September Daring Baker's Challenge: Decorated Sugar Cookies

The challenge this month was to not only bake and decorate sugar cookies, but to settle on a theme that represents September to the baker. Easy: my birthday is on the 26th of September, and I for some reason already had a birthday cake cookie cutter.

The September 2010 Daring Bakers’ challenge was hosted by Mandy of “What the Fruitcake?!" Mandy challenged everyone to make Decorated Sugar Cookies based on recipes from Peggy Porschen and The Joy of Baking.

For me, the only challenge this assignment posed was figuring out a better way to mix and pipe royal icing. I have used it in the past with success; however the process was always a little tricky. While workable, my icing was always very runny, which made outlining difficult since the icing would dribble out of the bag before I even started squeezing. I always forged ahead without outlining, which definitely makes for a messier-looking cookie. Nevertheless, I made piped cookies for Christmas (be kind - these snowmen were my first ever experience with both royal icing and piping bags):

And, if you may remember, I turned tiny heart cookies into strawberries for Andrea's birthday cake:

But back to my runny icing. Some why-didn't-I-think-of-that fixes: start with thicker icing, and use gel food coloring instead of liquid so the consistency of the icing doesn’t change. Another great tip I picked up for ease in filling a piping bag: stuff the bag with the tip into a tall glass, then fold the open end of the bag down over the glass…the icing stays contained and you don’t have to try to balance a bag in one hand while filling it with the other.

To add a bit of depth to the plain sugar cookie, I added lemon zest and lemon extract to both the dough and the icing. It wasn’t a very strong flavor, but what did come through was pleasant enough.  I also happen to dislike royal icing (I much prefer buttercream), so I only ate half a cookie, because I figured I should.

Happy birthday to me!

Original post and recipe here.

Pickled Shrimp

When you're blindsided by an odd craving, isn't it just fantastic when you just happen to have all the necessary ingredients to make whatever it is your stomach is hollering for? Or, now that I think about it, perhaps the cravings are a direct result of subconsciously knowing you have everything onhand already. Either way, yesterday for me it was pickled shrimp.

The first time I tried pickled shrimp was on a vacation with friends to Corpus Christi, Texas. I may have been 13 and I distinctly remember my friend's stepfather commenting on how adventurous of an eater I must have been, to plop a pickled shrimp, chunk of avocado and slice of red onion on a tortilla chip after admitting to never having heard of pickled shrimp. "I'll eat anything," I remember telling him; a boastful comment I regretted uttering the next night at dinner as he caught me picking green peppers out of my fajitas.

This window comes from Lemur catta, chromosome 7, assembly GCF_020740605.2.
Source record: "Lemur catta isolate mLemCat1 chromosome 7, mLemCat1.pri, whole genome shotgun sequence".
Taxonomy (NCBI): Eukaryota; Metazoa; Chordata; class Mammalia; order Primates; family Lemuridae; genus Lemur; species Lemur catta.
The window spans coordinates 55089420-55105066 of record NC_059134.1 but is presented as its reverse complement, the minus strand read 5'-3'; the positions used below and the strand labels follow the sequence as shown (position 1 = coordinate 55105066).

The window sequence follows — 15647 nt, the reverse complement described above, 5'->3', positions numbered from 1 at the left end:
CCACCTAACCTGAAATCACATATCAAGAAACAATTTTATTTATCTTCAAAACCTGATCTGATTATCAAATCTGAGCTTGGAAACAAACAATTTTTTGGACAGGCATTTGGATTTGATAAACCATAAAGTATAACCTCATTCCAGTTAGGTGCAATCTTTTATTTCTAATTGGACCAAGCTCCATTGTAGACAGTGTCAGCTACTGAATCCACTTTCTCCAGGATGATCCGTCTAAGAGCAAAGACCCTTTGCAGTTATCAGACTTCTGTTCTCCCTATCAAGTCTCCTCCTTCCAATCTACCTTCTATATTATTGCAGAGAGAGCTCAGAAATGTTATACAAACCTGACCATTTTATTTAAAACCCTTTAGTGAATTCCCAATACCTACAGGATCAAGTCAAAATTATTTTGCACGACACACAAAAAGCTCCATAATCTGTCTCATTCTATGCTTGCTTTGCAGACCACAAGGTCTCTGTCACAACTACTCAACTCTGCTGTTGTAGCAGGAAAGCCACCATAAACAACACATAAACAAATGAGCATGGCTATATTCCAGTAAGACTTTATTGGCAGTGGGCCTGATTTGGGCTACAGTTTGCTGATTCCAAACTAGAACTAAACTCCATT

Amounts are approximate, based on taste and heat tolerance. You will need:

1 1/2 pounds of uncooked large shrimp, peeled and de-veined
4 limes juiced (1/2 cup)
1/2 cup of pineapple juice
1/4 cup of white wine vinegar
1/4 cup of chopped cilantro
1-2 jalapenos, sliced
1/2 medium red onion, cut into slivers
2 cloves garlic, crushed and chopped in half
1/2 teaspoon ground cumin
1/2 teaspoon cayenne
1 bay leaf
2 tablespoons of salt, plus more to taste

Add the cayenne, bay leaf and 2 tablespoons of salt to a large pot of water. Bring to a boil and then add the shrimp. Cook shrimp for one minute, drain and run cold water over shrimp.

In a large jar or plastic food-storage bag, add shrimp and rest of ingredients. Add 1 cup of water (or enough to cover the shrimp), sprinkle in a bit of salt, and marinate in the refrigerator overnight, shaking or turning occasionally.

Serve however you like them: with more cilantro, sour cream and avocados in a tortilla, out of the jar with a fork, or toss in a salad. If you used red onions, don't worry when the shrimp turn purple!

Champagne Cake

While I was at home with my parents, we had a smattering of desserts available any time of the day, mostly attributed to the fact that I couldn't get enough of cooking in their lovely kitchen and therefore, baked every day. Between my mom's blueberry fluff, my blondies, chocolate syrup, caramel sauce and the refrigerated organic cookie dough my mom spotted at Kowalski's, the most gorgeous grocery store I've ever set foot in, we certainly didn't need to add a cake to the list of endless choices.

Ah, but add we did.

Wisconsin residents are able to buy wine and liquor on Sundays (lucky them!), so mom and I browsed the liquor store in search of a sweet, sparkling Asti or Moscato, which we figured would work best with the sweet buttercream. We settled on Barefoot, which was nice for drinking, but didn't pack as much champagne taste as I was hoping it would. Dreamy and light as the cake may have been, next time, I'll use a drier champagne.

For the cake, you will need:

2 3/4 cups all-purpose flour
3 tsp. baking powder
1 tsp. salt
2/3 cup butter
1 1/2 cups white sugar
3/4 cup champagne
6 egg whites

For the buttercream, you will need: